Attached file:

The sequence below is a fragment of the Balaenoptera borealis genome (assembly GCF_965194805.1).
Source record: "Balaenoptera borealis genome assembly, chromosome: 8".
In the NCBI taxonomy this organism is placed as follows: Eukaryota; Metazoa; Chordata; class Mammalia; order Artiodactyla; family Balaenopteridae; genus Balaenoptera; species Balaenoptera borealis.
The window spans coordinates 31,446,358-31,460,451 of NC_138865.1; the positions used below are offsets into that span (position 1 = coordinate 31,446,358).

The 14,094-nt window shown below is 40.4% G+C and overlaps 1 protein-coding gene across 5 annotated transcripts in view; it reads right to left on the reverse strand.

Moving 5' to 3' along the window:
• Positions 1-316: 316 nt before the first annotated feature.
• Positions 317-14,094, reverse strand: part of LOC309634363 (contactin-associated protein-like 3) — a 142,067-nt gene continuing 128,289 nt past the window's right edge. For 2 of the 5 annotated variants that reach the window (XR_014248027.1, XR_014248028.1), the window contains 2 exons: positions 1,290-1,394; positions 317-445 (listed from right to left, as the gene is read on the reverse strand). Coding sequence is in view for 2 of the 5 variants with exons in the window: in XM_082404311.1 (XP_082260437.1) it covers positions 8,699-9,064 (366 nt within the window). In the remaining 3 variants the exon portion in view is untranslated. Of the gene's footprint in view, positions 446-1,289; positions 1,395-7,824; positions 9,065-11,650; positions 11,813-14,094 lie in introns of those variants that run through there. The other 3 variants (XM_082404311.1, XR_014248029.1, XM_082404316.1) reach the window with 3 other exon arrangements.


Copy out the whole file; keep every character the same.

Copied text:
The sequence below is a fragment of the Balaenoptera borealis genome (assembly GCF_965194805.1).
Source record: "Balaenoptera borealis genome assembly, chromosome: 8".
In the NCBI taxonomy this organism is placed as follows: Eukaryota; Metazoa; Chordata; class Mammalia; order Artiodactyla; family Balaenopteridae; genus Balaenoptera; species Balaenoptera borealis.
The window spans coordinates 31,446,358-31,460,451 of NC_138865.1; the positions used below are offsets into that span (position 1 = coordinate 31,446,358).

The 14,094-nt window shown below is 40.4% G+C and overlaps 1 protein-coding gene across 5 annotated transcripts in view; it reads right to left on the reverse strand.

Moving 5' to 3' along the window:
• Positions 1-316: 316 nt before the first annotated feature.
• Positions 317-14,094, reverse strand: part of LOC309634363 (contactin-associated protein-like 3) — a 142,067-nt gene continuing 128,289 nt past the window's right edge. For 2 of the 5 annotated variants that reach the window (XR_014248027.1, XR_014248028.1), the window contains 2 exons: positions 1,290-1,394; positions 317-445 (listed from right to left, as the gene is read on the reverse strand). Coding sequence is in view for 2 of the 5 variants with exons in the window: in XM_082404311.1 (XP_082260437.1) it covers positions 8,699-9,064 (366 nt within the window). In the remaining 3 variants the exon portion in view is untranslated. Of the gene's footprint in view, positions 446-1,289; positions 1,395-7,824; positions 9,065-11,650; positions 11,813-14,094 lie in introns of those variants that run through there. The other 3 variants (XM_082404311.1, XR_014248029.1, XM_082404316.1) reach the window with 3 other exon arrangements.